LAC’s marine infrastructure is the gateway connecting the East to the West. Almost 14,000 ships travel through the Panama Canal per year, a value equal to 6% of global trade. Meanwhile, along the Pacific Coast, the expansion of Chile’s Port of Valparaiso is currently underway. A Chinese state-owned company has also invested US$3 billion in building a commercial port in Chacay, Peru. Such projects will bolster LAC’s strategic position on the global trade market and boost its export capacity to China.

To improve Latin America’s competitivity, greater mainland connectivity is also needed. Poor transportation infrastructure hampers trade by increasing costs and hindering supply reliability. Nearly 75% of the region’s domestic freight is transported by truck in a region where 60% of roads remain unpaved. However, several milestone megaprojects are underway. Last year, Brazil began repaving the flood-prone 540-mile-long highway, BR-319, which traverses the Amazon. Mexico’s ongoing 948-mile-long Tren Maya railway also promises to spur economic growth by connecting major cities and tourism spots.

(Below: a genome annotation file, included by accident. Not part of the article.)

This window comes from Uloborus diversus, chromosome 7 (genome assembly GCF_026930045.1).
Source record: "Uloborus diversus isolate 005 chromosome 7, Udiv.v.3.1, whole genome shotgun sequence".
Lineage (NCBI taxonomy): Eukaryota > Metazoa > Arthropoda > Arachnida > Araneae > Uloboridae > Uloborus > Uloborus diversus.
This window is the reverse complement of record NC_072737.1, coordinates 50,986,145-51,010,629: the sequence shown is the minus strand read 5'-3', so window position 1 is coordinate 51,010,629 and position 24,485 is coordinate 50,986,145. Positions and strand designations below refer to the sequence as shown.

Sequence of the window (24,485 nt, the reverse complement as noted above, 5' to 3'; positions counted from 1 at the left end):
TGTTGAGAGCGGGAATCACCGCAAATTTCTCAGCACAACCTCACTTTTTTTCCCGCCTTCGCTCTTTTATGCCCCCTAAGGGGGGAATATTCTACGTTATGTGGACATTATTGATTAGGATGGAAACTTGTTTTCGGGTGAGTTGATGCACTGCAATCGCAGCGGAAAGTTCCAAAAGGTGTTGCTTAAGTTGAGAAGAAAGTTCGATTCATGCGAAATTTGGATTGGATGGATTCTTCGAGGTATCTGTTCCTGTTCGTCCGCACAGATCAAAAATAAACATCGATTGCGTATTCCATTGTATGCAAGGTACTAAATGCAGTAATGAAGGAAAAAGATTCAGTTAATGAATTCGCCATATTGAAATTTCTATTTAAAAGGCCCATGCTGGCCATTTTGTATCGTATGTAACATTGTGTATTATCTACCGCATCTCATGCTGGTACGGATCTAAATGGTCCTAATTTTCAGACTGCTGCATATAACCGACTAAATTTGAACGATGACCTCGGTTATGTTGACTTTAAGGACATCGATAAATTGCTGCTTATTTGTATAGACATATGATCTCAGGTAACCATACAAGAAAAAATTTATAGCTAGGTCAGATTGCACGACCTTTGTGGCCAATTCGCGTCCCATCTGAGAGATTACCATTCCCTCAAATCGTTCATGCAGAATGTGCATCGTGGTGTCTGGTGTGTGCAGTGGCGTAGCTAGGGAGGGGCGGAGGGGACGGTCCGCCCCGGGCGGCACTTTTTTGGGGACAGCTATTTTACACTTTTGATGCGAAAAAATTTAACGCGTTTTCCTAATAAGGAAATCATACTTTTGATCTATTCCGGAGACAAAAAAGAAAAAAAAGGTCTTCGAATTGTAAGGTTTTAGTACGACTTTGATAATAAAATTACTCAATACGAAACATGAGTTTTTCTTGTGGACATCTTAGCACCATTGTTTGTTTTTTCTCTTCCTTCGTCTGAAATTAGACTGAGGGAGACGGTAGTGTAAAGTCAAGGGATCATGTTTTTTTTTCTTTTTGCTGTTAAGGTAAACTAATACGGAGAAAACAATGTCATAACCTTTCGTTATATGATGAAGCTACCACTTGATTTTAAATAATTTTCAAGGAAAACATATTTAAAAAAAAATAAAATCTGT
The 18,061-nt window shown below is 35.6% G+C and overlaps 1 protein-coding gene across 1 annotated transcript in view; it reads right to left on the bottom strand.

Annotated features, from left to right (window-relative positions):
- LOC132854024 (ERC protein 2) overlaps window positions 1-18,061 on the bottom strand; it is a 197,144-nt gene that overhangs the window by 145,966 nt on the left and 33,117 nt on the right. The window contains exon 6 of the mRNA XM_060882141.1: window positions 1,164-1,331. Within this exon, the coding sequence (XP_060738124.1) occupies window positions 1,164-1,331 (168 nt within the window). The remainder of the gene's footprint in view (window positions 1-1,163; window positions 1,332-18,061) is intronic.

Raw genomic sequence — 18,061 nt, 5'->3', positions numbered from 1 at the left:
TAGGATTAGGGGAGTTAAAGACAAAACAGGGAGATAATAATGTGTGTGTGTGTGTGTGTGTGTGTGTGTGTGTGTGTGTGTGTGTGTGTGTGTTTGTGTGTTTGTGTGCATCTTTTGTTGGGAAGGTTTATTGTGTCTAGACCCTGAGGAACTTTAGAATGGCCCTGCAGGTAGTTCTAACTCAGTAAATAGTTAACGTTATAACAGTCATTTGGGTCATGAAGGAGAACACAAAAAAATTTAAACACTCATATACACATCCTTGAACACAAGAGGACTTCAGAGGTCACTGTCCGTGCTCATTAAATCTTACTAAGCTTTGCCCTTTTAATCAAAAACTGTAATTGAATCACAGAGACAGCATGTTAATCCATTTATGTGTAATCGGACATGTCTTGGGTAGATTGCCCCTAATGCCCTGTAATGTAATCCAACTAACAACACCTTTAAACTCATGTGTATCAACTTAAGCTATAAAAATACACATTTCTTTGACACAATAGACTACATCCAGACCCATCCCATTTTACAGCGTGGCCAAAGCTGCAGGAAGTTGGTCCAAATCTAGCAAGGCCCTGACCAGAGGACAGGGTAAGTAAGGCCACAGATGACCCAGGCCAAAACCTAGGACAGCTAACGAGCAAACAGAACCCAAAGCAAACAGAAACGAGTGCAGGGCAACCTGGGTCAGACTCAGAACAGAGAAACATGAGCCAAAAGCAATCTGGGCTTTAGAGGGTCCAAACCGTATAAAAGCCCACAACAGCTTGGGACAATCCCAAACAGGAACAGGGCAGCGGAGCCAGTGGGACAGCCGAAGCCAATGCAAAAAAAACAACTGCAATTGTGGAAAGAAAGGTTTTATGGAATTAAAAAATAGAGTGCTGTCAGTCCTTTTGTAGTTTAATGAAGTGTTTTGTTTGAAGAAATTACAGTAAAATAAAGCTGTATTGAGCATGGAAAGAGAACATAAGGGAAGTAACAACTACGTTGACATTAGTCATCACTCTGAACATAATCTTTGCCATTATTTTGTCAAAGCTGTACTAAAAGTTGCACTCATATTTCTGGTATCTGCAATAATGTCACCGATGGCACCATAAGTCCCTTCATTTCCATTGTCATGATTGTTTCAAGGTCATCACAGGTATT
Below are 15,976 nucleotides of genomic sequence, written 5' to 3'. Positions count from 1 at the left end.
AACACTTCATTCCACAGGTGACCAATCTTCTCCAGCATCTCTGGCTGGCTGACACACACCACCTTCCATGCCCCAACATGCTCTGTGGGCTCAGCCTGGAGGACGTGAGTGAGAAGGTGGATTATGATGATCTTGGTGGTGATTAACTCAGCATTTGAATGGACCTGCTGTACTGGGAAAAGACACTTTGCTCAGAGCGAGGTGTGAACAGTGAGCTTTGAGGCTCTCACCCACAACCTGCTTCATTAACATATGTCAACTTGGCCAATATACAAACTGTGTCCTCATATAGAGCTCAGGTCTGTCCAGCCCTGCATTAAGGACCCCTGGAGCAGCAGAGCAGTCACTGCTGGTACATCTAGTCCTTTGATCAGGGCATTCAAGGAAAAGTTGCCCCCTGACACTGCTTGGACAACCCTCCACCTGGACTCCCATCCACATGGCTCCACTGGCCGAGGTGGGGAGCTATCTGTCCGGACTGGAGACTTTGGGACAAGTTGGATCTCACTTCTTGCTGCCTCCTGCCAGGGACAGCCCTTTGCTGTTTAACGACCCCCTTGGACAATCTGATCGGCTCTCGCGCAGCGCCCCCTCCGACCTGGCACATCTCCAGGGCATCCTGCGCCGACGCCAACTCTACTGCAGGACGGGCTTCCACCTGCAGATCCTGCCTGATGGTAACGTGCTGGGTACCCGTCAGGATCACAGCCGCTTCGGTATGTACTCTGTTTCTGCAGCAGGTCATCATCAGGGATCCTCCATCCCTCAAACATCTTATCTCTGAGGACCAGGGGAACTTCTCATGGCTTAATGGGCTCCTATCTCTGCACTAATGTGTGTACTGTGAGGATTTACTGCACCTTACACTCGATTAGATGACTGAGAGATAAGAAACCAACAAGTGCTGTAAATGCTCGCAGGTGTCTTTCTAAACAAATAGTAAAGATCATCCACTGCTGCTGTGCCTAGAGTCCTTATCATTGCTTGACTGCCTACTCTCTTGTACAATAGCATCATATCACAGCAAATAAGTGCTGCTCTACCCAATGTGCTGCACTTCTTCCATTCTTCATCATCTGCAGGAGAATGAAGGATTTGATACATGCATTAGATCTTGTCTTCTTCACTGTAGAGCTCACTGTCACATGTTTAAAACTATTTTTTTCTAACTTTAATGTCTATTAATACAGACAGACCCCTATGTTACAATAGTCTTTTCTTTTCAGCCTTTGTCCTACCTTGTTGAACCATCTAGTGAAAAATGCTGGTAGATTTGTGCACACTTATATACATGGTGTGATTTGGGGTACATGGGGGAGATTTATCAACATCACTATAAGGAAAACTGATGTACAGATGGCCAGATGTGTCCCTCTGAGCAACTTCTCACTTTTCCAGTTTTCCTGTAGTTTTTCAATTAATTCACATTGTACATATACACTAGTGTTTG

Please contact us with any questions about this event.

In partnership with

ERG International

ERG International Group is a highly respected engineering, construction and project management contractor of major infrastructure assets. Since incorporation in 1972, ERG has completed numerous significant projects in the power, water and transportation sectors. It delivers the full project cycle including development, planning, investment, design and build and the ongoing operations and maintenance.